It's good to remind ourselves now and then that video gaming of any form has only been around for about 50 years. The explosion of home electronics over the past half-century has featured some amazing platforms along the way, from the Atari VCS and Colecovision through the NES, PlayStation 2, and Nintendo Switch. But one towers above them all as the Ultimate Hardware of All Time, revealed during today's Golden Joystick Awards as the venerable, immortal PC.
The other platforms in the top five—the PlayStation, PS4, Super NES, and PlayStation 2—are all worthy contenders, but let's face it, the PC both predates and outpaces them all. Considering the PC as a single, unified unit is a bit of a cheat, yes, because contemporary PCs have about as much in common with IBM's revolutionary machine from 1982 as they do with a table lamp, but the basic, essential nature of the experience—I have a keyboard, I have a monitor, I have a big, flashing box that does magic—is a common thread of heritage runs from then to now, tying it all together.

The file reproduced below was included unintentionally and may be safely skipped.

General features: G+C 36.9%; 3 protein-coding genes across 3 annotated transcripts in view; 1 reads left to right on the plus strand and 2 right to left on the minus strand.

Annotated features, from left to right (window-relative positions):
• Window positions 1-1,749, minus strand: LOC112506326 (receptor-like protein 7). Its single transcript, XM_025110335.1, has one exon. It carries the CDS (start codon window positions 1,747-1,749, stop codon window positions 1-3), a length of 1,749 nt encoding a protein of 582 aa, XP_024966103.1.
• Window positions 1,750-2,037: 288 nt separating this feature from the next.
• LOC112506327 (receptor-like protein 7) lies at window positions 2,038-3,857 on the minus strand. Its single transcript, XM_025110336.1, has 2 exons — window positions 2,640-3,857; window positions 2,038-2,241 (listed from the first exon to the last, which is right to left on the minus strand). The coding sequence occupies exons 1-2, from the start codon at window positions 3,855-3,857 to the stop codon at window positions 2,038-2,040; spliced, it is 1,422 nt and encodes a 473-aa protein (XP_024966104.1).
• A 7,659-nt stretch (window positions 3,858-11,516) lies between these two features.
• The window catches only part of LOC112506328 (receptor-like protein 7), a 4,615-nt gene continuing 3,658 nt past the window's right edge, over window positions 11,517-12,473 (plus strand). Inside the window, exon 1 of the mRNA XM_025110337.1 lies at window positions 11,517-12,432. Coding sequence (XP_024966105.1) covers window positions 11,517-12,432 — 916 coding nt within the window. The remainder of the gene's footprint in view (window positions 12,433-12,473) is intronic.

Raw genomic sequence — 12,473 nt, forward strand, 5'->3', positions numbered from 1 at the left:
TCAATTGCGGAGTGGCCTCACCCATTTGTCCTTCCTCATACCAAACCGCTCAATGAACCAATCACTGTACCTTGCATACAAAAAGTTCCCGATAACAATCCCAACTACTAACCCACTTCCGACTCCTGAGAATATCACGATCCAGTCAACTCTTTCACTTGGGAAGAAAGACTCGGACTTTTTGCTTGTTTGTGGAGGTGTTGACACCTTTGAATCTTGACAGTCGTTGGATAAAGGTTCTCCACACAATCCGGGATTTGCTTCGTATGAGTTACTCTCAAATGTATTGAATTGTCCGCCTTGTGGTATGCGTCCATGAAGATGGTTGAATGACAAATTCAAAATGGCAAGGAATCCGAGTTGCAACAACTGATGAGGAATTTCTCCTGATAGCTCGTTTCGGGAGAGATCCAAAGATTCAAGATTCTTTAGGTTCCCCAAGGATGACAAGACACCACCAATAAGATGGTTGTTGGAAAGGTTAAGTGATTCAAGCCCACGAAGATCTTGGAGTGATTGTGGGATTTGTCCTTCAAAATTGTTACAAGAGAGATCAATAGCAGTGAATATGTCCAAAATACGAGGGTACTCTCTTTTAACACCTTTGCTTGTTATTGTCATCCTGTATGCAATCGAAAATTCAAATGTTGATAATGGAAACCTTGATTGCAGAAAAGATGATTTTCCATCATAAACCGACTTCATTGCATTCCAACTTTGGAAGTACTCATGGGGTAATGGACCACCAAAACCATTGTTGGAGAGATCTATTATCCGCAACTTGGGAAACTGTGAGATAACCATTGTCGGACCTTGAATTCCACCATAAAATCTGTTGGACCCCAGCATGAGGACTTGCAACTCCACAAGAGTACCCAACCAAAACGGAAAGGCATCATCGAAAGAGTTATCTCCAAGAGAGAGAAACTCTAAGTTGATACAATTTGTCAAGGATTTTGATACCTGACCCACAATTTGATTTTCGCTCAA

The award was accepted by Valve boss Gabe Newell, because of course it was, and I think he really nailed why this award, while perhaps somewhat tongue-in-cheek, is also completely valid: "Gamers and developers have benefited enormously from the relentless innovation in PC gaming hardware," Newell said in his very brief acceptance speech.
It's true, and it's a fact that's beginning to manifest itself in some very interesting ways. PlayStation 5 and Xbox Series X represent "the most PC-like console generation we've ever seen," especially as Sony and Xbox continue to release more of their former exclusives on Steam itself, with God of War on the way in early 2022. Those blurring lines between platforms, and the increasing simplicity of PC gaming (when's the last time you had to edit an .ini file to get a game to run?) means the plug-and-play advantage that consoles once enjoyed has largely evaporated. It looks like we were right: The PC really did win the console war.